The committee also added few coat-tail provisions where the SR shares would be treated as having only one vote. These include provisions relating to appointment or removal of independent directors and/or auditor; change in control of the company; any contract or agreement of the company with any person holding the SR shares; voluntary winding up of the company; any material changes in the company’s Article of Association or Memorandum; initiation of a voluntary resolution plan under the Insolvency and Bankruptcy Code, 2016; extension of the validity of the SR shares post completion of five years from date of IPO.
After listing, the voting rights with the promoters through the SR Shares and ordinary equity shares shall not exceed 75% of the total voting rights in line with existing minimum public holding norms for listed companies.
Dual-class shares by an already listed company
Although some large Indian listed companies already have DVRs including firms like Tata Motors and Future Retail, the committee also suggested norms for public firms. Companies whose equity shares are already listed and traded on a recognised stock exchange for at least one year, shall be permitted to issue FR shares by way of rights issue; bonus issue pro rata to all equity shareholders; or a Follow-on Public Offer (FPO) of FR shares.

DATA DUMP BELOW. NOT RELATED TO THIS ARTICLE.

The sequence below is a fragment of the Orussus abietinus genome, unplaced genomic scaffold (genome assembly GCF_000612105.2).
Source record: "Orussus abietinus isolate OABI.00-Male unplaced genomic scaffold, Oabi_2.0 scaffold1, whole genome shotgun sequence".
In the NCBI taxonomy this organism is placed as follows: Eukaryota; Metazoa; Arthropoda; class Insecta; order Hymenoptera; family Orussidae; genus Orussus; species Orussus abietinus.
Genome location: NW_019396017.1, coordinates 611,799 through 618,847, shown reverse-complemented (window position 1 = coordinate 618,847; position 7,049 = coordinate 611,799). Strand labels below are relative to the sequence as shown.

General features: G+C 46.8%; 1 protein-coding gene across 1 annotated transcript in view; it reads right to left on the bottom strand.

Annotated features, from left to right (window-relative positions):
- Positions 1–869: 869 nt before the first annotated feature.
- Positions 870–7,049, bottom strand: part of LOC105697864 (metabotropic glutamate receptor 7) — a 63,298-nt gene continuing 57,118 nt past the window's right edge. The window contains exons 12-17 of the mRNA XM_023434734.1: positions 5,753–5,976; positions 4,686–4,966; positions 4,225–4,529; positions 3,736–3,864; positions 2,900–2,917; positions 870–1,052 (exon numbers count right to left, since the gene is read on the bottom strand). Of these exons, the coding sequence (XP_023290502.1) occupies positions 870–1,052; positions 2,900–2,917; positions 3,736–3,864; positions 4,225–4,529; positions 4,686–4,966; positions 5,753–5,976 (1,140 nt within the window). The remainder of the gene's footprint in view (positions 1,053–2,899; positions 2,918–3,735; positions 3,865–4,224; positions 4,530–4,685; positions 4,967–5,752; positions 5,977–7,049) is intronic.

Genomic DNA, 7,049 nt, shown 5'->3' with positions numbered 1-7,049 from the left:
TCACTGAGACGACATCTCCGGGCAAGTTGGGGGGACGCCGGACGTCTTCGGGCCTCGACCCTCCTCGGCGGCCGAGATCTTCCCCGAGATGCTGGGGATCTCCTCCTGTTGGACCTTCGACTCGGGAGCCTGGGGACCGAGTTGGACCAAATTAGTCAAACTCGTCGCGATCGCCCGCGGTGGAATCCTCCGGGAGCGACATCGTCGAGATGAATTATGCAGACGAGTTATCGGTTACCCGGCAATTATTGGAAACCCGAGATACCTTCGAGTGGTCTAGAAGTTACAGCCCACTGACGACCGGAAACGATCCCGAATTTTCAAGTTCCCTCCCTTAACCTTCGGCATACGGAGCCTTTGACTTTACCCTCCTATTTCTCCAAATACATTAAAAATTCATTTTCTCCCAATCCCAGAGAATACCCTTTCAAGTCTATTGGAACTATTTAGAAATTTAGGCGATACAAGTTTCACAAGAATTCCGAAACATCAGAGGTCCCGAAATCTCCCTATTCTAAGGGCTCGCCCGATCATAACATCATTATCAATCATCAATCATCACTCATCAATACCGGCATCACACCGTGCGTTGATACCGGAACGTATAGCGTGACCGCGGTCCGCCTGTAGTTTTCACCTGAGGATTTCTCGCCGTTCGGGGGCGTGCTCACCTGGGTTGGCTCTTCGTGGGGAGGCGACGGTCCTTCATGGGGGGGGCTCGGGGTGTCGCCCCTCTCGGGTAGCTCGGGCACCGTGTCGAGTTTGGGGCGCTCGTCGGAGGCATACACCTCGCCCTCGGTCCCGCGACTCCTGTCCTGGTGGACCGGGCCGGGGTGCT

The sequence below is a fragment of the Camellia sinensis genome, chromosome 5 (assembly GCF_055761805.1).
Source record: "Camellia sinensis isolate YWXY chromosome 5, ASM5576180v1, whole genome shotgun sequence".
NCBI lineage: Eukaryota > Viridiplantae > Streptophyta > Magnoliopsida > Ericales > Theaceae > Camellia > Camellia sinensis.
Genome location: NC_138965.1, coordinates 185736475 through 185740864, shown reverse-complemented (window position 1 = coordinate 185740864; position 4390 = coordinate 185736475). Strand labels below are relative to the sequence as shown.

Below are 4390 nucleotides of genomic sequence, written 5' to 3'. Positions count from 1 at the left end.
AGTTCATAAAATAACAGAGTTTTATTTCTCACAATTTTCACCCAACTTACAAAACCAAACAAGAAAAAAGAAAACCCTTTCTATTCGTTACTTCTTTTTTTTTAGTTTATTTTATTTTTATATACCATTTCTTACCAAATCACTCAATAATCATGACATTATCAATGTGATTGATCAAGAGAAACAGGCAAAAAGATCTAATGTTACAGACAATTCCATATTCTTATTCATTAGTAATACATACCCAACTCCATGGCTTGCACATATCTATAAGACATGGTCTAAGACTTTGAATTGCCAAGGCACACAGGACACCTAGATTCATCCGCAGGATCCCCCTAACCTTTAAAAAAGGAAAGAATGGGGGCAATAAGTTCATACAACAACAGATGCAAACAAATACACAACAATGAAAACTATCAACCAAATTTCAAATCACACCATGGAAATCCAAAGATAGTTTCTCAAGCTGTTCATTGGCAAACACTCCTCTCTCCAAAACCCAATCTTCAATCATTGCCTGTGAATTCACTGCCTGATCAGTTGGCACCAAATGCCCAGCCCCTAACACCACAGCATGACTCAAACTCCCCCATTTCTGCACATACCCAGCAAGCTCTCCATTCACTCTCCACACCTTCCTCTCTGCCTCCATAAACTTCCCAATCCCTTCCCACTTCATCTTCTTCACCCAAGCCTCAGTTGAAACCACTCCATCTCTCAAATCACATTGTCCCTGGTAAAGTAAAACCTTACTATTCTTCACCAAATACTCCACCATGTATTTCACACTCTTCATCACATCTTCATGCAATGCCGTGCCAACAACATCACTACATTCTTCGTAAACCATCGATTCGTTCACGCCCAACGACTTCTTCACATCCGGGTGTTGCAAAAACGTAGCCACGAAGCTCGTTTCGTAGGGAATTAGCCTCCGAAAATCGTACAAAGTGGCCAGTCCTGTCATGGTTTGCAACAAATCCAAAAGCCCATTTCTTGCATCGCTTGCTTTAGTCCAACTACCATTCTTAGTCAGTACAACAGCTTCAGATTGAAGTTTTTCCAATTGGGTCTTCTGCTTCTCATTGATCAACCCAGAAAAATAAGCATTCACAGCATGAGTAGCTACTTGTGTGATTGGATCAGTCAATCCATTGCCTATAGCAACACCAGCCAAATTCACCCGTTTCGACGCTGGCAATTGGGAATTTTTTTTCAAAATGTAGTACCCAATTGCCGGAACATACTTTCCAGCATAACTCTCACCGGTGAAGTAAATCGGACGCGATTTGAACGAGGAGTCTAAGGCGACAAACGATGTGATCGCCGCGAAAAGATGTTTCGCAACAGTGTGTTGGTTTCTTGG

Similar to SR shares for startups, the FR shares shall not exceed a ratio of 1:10, i.e. one vote as applicable to one ordinary equity share, would be voting entitlement on 10 FR shares. The company may, at its discretion, decide to pay additional dividend per FR share compared to dividend paid on ordinary equity share but no dividend may be payable on FR shares for such years where no dividend has been declared by the company for the ordinary equity shares.
The FR Shares can be converted into ordinary equity shares only in cases of schemes of arrangement. Such shares can be extinguished only through buyback by the company or reduction of capital.
Growing trend but not necessarily best for everyone
The committee noted how in developed markets dual voting class is gaining strength. It said that last year a fifth of companies that went public on US exchanges had at least two classes of stock with DVRs, up from just 1% in 2005.
Supporters of the system argue this enables entrepreneurs to focus on the long term and resist pressure from investors to keep earnings growing every quarter. “But this “founder knows best” approach challenges the bedrock corporate governance principle of “one share, one vote”,” SEBI noted.
It added that providers of capital should have a right to vote in proportion to the size of their ownership and a single class of common stock with equal voting rights makes the board of directors accountable to all of the shareholders—and more likely to respond when management stumbles.
It cited an academic study, “The Life Cycle of Dual Class Firms,” and highlighted that while multi-class companies have a value premium over single-class counterparts at the time of their IPO, that benefit fades to a discount six to nine years after IPO. Other studies show that multi-class companies have a substantially lower total shareholder return compared to single-class companies over 10 years.